• I read in the Weekly that coal demand fell in 2016 (23 June). That’s good news. But the language of the industry still dominates the discussion. The author says “energy demand growth globally was weak”. The word “weak” makes it sound as if it were a problem. A better description would have been “Despite our best efforts, energy demand globally continued to grow”.
We know we have to change our industrial and economic model. But it seems that the language we use is one of the big barriers to achieving this. Tim Swann Trelech, Wales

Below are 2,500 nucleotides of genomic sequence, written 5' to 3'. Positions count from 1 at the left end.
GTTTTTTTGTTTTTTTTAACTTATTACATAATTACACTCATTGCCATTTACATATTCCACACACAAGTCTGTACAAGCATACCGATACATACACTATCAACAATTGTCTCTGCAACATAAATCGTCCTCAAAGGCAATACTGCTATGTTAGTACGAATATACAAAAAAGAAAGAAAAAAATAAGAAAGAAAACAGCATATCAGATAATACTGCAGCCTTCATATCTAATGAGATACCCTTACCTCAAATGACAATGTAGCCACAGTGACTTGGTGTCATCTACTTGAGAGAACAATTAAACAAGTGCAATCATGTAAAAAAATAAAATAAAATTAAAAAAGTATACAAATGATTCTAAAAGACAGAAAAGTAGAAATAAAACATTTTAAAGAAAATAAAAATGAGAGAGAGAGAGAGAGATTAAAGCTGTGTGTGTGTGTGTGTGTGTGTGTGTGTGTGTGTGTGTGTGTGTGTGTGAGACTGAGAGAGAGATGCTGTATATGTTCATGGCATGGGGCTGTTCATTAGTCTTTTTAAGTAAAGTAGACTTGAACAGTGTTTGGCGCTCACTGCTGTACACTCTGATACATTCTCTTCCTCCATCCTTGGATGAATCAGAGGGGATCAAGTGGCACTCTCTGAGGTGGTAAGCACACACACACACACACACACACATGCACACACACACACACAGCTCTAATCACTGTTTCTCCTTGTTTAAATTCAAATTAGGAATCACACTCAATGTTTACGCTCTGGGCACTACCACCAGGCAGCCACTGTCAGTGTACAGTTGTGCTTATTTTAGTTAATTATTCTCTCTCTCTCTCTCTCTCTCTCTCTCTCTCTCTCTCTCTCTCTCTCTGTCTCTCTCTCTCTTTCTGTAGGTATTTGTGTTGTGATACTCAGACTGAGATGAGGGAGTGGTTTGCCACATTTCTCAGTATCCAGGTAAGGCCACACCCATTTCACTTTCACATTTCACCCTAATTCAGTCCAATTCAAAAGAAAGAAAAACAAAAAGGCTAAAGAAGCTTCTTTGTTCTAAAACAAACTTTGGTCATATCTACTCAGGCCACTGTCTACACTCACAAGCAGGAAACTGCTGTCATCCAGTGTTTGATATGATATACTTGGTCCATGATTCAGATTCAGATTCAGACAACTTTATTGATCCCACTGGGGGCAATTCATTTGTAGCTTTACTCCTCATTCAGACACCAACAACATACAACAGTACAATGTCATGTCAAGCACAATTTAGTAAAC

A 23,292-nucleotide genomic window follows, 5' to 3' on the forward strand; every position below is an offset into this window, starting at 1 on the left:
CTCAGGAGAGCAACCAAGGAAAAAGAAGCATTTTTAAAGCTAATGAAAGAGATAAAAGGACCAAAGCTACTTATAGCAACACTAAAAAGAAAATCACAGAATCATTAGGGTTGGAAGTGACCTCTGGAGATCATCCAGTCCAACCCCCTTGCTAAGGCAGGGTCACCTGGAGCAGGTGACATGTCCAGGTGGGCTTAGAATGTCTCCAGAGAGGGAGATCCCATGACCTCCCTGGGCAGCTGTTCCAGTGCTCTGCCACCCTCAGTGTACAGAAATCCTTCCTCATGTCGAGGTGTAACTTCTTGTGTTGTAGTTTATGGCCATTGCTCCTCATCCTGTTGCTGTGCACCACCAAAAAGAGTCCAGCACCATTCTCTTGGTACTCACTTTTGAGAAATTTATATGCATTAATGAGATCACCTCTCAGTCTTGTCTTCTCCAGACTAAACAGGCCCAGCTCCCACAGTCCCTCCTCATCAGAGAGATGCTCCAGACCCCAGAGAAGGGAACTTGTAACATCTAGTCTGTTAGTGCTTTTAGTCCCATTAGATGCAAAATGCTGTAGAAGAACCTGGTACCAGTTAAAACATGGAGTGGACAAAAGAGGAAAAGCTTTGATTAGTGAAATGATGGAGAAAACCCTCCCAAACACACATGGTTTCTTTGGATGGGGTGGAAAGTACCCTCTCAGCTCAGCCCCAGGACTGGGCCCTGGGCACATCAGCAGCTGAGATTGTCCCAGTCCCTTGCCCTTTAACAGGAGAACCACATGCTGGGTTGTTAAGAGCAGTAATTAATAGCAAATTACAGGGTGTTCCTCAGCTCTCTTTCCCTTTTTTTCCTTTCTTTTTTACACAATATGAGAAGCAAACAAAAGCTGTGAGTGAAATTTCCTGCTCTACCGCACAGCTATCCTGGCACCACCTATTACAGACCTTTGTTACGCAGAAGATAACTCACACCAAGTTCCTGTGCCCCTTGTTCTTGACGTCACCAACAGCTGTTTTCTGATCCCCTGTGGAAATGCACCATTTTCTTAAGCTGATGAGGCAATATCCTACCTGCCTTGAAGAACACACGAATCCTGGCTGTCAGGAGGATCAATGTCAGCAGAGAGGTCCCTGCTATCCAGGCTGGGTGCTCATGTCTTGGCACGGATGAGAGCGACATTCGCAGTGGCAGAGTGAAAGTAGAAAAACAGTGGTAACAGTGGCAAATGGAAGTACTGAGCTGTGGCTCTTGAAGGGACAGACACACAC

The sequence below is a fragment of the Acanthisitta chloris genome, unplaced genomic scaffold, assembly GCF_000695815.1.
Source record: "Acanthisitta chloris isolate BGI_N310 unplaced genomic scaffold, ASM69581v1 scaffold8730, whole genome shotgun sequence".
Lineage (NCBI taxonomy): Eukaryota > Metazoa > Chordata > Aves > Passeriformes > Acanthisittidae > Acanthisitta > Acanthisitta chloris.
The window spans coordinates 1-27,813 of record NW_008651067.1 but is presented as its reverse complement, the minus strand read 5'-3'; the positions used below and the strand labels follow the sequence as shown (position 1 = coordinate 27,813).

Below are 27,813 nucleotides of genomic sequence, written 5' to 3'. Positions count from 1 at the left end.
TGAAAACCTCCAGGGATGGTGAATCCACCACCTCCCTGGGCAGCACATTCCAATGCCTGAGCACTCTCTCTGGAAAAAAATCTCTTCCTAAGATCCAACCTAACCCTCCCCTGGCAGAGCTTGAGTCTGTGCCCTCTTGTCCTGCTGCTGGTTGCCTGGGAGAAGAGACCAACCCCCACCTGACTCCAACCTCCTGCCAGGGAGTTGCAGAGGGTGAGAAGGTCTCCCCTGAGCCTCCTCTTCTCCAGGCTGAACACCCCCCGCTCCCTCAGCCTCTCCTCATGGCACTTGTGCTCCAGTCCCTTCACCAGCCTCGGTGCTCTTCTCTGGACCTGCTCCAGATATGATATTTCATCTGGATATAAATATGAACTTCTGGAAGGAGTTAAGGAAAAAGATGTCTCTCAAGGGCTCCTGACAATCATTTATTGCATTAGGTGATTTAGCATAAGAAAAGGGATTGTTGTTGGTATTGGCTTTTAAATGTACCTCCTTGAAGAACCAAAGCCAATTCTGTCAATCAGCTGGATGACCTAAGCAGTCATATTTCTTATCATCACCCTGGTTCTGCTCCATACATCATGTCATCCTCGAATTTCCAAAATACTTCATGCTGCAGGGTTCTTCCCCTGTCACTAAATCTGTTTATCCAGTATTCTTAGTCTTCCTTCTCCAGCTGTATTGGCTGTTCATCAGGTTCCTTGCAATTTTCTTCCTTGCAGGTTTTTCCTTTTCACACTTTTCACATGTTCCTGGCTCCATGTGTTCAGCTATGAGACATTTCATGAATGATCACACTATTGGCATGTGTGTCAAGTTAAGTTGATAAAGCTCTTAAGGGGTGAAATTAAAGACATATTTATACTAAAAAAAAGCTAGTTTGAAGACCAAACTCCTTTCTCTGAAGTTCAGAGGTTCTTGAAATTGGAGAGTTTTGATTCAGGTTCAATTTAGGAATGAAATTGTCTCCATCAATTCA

• In her review of Colm Tóibín’s House of Names (23 June), Kate Clanchy refers to Electra as having “a Freudian complex named after her”. In fact it is a neo-Freudian term, having been first used by Carl Jung. What is more interesting is that she then refers to Electra’s brother, Orestes “as the tormented young man who must murder his father”. Orestes did not murder his father, he murdered his mother who had murdered his father. This seems not so much a Freudian slip as a Freudian whopper. Josh Beer Ottawa, Ontario, Canada